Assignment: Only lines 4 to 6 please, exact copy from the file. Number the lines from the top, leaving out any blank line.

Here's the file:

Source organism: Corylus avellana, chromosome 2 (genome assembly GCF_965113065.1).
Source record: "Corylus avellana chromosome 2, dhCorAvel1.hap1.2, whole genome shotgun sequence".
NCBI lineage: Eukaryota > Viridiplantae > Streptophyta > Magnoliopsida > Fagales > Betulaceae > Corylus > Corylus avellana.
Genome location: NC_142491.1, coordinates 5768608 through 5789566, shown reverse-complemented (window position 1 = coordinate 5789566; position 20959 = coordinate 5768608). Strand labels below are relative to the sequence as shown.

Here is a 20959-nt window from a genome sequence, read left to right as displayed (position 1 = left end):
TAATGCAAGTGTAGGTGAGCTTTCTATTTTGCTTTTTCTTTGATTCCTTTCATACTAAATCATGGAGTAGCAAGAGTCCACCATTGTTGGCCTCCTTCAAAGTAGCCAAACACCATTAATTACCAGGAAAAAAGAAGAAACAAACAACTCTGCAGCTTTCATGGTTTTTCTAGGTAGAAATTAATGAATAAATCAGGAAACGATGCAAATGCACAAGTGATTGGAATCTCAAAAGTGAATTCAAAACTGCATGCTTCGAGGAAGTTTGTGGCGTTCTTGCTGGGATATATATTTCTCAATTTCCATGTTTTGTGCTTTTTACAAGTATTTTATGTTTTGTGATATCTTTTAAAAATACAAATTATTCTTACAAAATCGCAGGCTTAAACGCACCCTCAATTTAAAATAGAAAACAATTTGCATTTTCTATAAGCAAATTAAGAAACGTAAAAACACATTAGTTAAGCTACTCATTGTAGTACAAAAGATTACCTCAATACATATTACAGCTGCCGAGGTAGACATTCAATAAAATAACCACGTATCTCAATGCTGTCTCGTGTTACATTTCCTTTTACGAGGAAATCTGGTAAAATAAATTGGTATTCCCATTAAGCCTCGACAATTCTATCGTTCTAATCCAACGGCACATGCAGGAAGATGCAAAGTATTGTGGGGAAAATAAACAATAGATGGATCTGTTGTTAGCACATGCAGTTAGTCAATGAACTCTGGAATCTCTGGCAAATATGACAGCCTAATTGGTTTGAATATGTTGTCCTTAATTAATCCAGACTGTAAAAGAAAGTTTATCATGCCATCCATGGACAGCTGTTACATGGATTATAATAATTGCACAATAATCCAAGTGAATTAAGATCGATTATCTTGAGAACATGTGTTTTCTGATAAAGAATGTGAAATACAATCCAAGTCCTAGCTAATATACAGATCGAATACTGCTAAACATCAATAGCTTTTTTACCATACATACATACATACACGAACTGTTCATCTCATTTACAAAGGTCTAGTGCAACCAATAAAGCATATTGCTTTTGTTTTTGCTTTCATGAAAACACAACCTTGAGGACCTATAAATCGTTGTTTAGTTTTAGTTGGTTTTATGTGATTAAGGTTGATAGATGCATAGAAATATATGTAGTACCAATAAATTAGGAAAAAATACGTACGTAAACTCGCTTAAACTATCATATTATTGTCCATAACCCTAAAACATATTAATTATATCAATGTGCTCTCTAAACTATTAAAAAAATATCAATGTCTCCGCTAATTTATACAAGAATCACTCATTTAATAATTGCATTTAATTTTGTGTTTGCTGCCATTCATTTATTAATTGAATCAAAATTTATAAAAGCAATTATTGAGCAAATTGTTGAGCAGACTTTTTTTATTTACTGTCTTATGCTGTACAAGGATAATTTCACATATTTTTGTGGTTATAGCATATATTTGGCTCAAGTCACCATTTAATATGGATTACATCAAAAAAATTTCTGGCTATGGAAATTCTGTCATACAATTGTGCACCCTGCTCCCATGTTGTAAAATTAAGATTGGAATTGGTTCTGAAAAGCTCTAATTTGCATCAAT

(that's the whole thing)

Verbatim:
Genome location: NC_142491.1, coordinates 5768608 through 5789566, shown reverse-complemented (window position 1 = coordinate 5789566; position 20959 = coordinate 5768608). Strand labels below are relative to the sequence as shown.

Here is a 20959-nt window from a genome sequence, read left to right as displayed (position 1 = left end):
TAATGCAAGTGTAGGTGAGCTTTCTATTTTGCTTTTTCTTTGATTCCTTTCATACTAAATCATGGAGTAGCAAGAGTCCACCATTGTTGGCCTCCTTCAAAGTAGCCAAACACCATTAATTACCAGGAAAAAAGAAGAAACAAACAACTCTGCAGCTTTCATGGTTTTTCTAGGTAGAAATTAATGAATAAATCAGGAAACGATGCAAATGCACAAGTGATTGGAATCTCAAAAGTGAATTCAAAACTGCATGCTTCGAGGAAGTTTGTGGCGTTCTTGCTGGGATATATATTTCTCAATTTCCATGTTTTGTGCTTTTTACAAGTATTTTATGTTTTGTGATATCTTTTAAAAATACAAATTATTCTTACAAAATCGCAGGCTTAAACGCACCCTCAATTTAAAATAGAAAACAATTTGCATTTTCTATAAGCAAATTAAGAAACGTAAAAACACATTAGTTAAGCTACTCATTGTAGTACAAAAGATTACCTCAATACATATTACAGCTGCCGAGGTAGACATTCAATAAAATAACCACGTATCTCAATGCTGTCTCGTGTTACATTTCCTTTTACGAGGAAATCTGGTAAAATAAATTGGTATTCCCATTAAGCCTCGACAATTCTATCGTTCTAATCCAACGGCACATGCAGGAAGATGCAAAGTATTGTGGGGAAAATAAACAATAGATGGATCTGTTGTTAGCACATGCAGTTAGTCAATGAACTCTGGAATCTCTGGCAAATATGACAGCCTAATTGGTTTGAATATGTTGTCCTTAATTAATCCAGACTGTAAAAGAAAGTTTATCATGCCATCCATGGACAGCTGTTACATGGATTATAATAATTGCACAATAATCCAAGTGAATTAAGATCGATTATCTTGAGAACATGTGTTTTCTGATAAAGAATGTGAAATACAATCCAAGTCCTAGCTAATATACAGATCGAATACTGCTAAACATCAATAGCTTTTTTACCATACATACATACATACACGAACTGTTCATCTCATTTACAAAGGTCTAGTGCAACCAATAAAGCATATTGCTTTTGTTTTTGCTTTCATGAAAACACAACCTTGAGGACCTATAAATCGTTGTTTAGTTTTAGTTGGTTTTATGTGATTAAGGTTGATAGATGCATAGAAATATATGTAGTACCAATAAATTAGGAAAAAATACGTACGTAAACTCGCTTAAACTATCATATTATTGTCCATAACCCTAAAACATATTAATTATATCAATGTGCTCTCTAAACTATTAAAAAAATATCAATGTCTCCGCTAATTTATACAAGAATCACTCATTTAATAATTGCATTTAATTTTGTGTTTGCTGCCATTCATTTATTAATTGAATCAAAATTTATAAAAGCAATTATTGAGCAAATTGTTGAGCAGACTTTTTTTATTTACTGTCTTATGCTGTACAAGGATAATTTCACATATTTTTGTGGTTATAGCATATATTTGGCTCAAGTCACCATTTAATATGGATTACATCAAAAAAATTTCTGGCTATGGAAATTCTGTCATACAATTGTGCACCCTGCTCCCATGTTGTAAAATTAAGATTGGAATTGGTTCTGAAAAGCTCTAATTTGCATCAAT